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Home » Classical Downloads » Banse, Schmidt, Deutsch: Johannes Brahms Lieder. Complete Edition vol.6 (FLAC)

Banse, Schmidt, Deutsch: Johannes Brahms Lieder. Complete Edition vol.6 (FLAC)

Banse, Schmidt, Deutsch: Johannes Brahms Lieder. Complete Edition vol.6 (FLAC)

Banse, Schmidt, Deutsch: Johannes Brahms Lieder. Complete Edition vol.6 (FLAC)

Composer: Johannes Brahms
Performer: Juliane Banse, Andreas Schmidt, Helmut Deutsch
Format: FLAC (tracks)
Label: CPO
Catalogue: 9994462
Release: 2000
Size: 204 MB
Recovery: +3%
Scan: cover

9 Gesänge, op. 69
01. No. 1. Klage I (Lament I)
02. No. 2. Klage II (Lament II)
03. No. 3. Abschied (Adieu)
04. No. 4. Des Liebsten Schwur (My Beloved’s Oath)
05. No. 5. Tambourliedchen (Little Drum Song)
06. No. 6. Vom Strande (From the Strand)
07. No. 7. Uber die See (Across the Sea)
08. No. 8. Salome
09. No. 9. Madchenfluch (A Maiden’s Curse)

4 Gesänge, op. 70
10. No. 1. Im Garten am Seegestade
11. No. 2. Lerchengesang
12. No. 3. Serenade
13. No. 4. Abendregen

5 Gesänge, op. 71
14. No. 1. Es liebt sich so lieblich im Lenze!
15. No. 2. An den Mond
16. No. 3. Geheimnis
17. No. 4. Willst du, dass ich geh?
18. No. 5. Minnelied

5 Gesänge, op. 72
19. No. 1. Alte Liebe
20. No. 2. Sommerfaden
21. No. 3. O kuhler Wald
22. No. 4. Verzagen
23. No. 5. Unuberwindlich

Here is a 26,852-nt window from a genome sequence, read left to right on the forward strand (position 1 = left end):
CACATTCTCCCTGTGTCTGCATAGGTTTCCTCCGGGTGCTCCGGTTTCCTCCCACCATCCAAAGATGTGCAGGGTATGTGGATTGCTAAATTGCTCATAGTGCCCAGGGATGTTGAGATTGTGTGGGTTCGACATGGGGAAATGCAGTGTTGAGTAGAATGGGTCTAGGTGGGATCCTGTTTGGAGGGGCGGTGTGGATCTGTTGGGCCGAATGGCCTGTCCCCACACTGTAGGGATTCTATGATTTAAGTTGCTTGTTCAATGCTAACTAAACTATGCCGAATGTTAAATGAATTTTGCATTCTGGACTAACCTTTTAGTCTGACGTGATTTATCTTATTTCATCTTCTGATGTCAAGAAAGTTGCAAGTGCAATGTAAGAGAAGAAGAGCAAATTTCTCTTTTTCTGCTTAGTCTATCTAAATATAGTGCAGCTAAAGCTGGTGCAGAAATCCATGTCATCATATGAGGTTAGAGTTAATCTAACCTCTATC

Of all the leading composers of Lieder, Brahms suffers more than any other through neglect, with so little of his output in the field ever appearing on recital programmes. There’s some reason for this, given that his contribution to the genre is uneven, as you can judge listening to the uninspired settings of minor poets comprising Op 69. but just when you think the composer might have been on auto-pilot in his songs of the mid-1870s, along come the four pieces of Op 70 to make you revise your opinion. The impressionistic ‘Lerchengesang’, the reflective ‘Serenade’ and the better-known ‘Abendregen’, all show the composer in his most imaginative mode, alive to words and their inner meaning.


The inspiration is more intermittent in Opp 71 and 72, but the better of the songs here – the Hölty ‘Minnelied’ and Bretano ‘O kühler Wald’ – rank with the finest in Brahms’s output.


Both Banse and Schmidt are at their appreciable best as regards voice and interpretation, Banse always inside her readings, Schmidt producing tone that’s consistently warm and appealing. She alternates convincingly between passion and lighter emotions. He’s particularly well suited by the whole of Op 72, giving a nicely ebullient account of ‘Unüberwindlich’, a Goethe setting that ends the programme. Deutsch is fully up to the exigent demands of the piano parts, often almost like solos in themselves.

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